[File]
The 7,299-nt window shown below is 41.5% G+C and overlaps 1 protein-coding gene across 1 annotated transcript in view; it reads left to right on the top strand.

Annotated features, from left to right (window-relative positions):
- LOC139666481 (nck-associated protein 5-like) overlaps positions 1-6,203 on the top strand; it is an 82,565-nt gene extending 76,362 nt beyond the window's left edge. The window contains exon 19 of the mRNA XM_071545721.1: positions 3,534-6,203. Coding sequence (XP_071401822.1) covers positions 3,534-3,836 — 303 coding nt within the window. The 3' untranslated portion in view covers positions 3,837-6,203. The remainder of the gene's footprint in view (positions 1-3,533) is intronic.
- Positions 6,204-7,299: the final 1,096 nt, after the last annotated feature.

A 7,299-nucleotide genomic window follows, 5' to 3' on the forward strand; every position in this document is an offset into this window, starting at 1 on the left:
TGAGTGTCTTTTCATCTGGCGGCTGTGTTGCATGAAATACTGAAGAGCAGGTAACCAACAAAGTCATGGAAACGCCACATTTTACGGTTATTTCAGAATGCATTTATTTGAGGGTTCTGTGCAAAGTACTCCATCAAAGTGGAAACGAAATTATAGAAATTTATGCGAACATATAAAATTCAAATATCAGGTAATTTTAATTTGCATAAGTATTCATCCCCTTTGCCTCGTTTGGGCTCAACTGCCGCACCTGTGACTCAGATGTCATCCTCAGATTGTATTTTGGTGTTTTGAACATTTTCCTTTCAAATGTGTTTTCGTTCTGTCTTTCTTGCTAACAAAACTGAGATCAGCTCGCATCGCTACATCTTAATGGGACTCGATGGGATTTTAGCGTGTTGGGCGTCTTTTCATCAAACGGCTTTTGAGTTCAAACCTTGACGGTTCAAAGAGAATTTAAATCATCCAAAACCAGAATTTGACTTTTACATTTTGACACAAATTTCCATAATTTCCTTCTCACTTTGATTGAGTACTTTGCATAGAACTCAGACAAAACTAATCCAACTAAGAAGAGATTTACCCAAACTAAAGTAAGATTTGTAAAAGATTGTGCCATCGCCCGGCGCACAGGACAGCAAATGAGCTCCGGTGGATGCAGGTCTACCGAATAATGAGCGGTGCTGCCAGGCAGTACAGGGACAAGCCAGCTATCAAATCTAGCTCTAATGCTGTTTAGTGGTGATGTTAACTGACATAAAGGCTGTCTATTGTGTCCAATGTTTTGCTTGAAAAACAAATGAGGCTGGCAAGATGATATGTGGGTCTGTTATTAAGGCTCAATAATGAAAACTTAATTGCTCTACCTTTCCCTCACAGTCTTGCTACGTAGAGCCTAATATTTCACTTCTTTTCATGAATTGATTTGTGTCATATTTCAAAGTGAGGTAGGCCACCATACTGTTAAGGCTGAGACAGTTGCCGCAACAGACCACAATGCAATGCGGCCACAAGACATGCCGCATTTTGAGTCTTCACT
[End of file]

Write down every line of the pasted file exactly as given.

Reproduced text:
The 7,299-nt window shown below is 41.5% G+C and overlaps 1 protein-coding gene across 1 annotated transcript in view; it reads left to right on the top strand.

Annotated features, from left to right (window-relative positions):
- LOC139666481 (nck-associated protein 5-like) overlaps positions 1-6,203 on the top strand; it is an 82,565-nt gene extending 76,362 nt beyond the window's left edge. The window contains exon 19 of the mRNA XM_071545721.1: positions 3,534-6,203. Coding sequence (XP_071401822.1) covers positions 3,534-3,836 — 303 coding nt within the window. The 3' untranslated portion in view covers positions 3,837-6,203. The remainder of the gene's footprint in view (positions 1-3,533) is intronic.
- Positions 6,204-7,299: the final 1,096 nt, after the last annotated feature.

A 7,299-nucleotide genomic window follows, 5' to 3' on the forward strand; every position in this document is an offset into this window, starting at 1 on the left:
TGAGTGTCTTTTCATCTGGCGGCTGTGTTGCATGAAATACTGAAGAGCAGGTAACCAACAAAGTCATGGAAACGCCACATTTTACGGTTATTTCAGAATGCATTTATTTGAGGGTTCTGTGCAAAGTACTCCATCAAAGTGGAAACGAAATTATAGAAATTTATGCGAACATATAAAATTCAAATATCAGGTAATTTTAATTTGCATAAGTATTCATCCCCTTTGCCTCGTTTGGGCTCAACTGCCGCACCTGTGACTCAGATGTCATCCTCAGATTGTATTTTGGTGTTTTGAACATTTTCCTTTCAAATGTGTTTTCGTTCTGTCTTTCTTGCTAACAAAACTGAGATCAGCTCGCATCGCTACATCTTAATGGGACTCGATGGGATTTTAGCGTGTTGGGCGTCTTTTCATCAAACGGCTTTTGAGTTCAAACCTTGACGGTTCAAAGAGAATTTAAATCATCCAAAACCAGAATTTGACTTTTACATTTTGACACAAATTTCCATAATTTCCTTCTCACTTTGATTGAGTACTTTGCATAGAACTCAGACAAAACTAATCCAACTAAGAAGAGATTTACCCAAACTAAAGTAAGATTTGTAAAAGATTGTGCCATCGCCCGGCGCACAGGACAGCAAATGAGCTCCGGTGGATGCAGGTCTACCGAATAATGAGCGGTGCTGCCAGGCAGTACAGGGACAAGCCAGCTATCAAATCTAGCTCTAATGCTGTTTAGTGGTGATGTTAACTGACATAAAGGCTGTCTATTGTGTCCAATGTTTTGCTTGAAAAACAAATGAGGCTGGCAAGATGATATGTGGGTCTGTTATTAAGGCTCAATAATGAAAACTTAATTGCTCTACCTTTCCCTCACAGTCTTGCTACGTAGAGCCTAATATTTCACTTCTTTTCATGAATTGATTTGTGTCATATTTCAAAGTGAGGTAGGCCACCATACTGTTAAGGCTGAGACAGTTGCCGCAACAGACCACAATGCAATGCGGCCACAAGACATGCCGCATTTTGAGTCTTCACT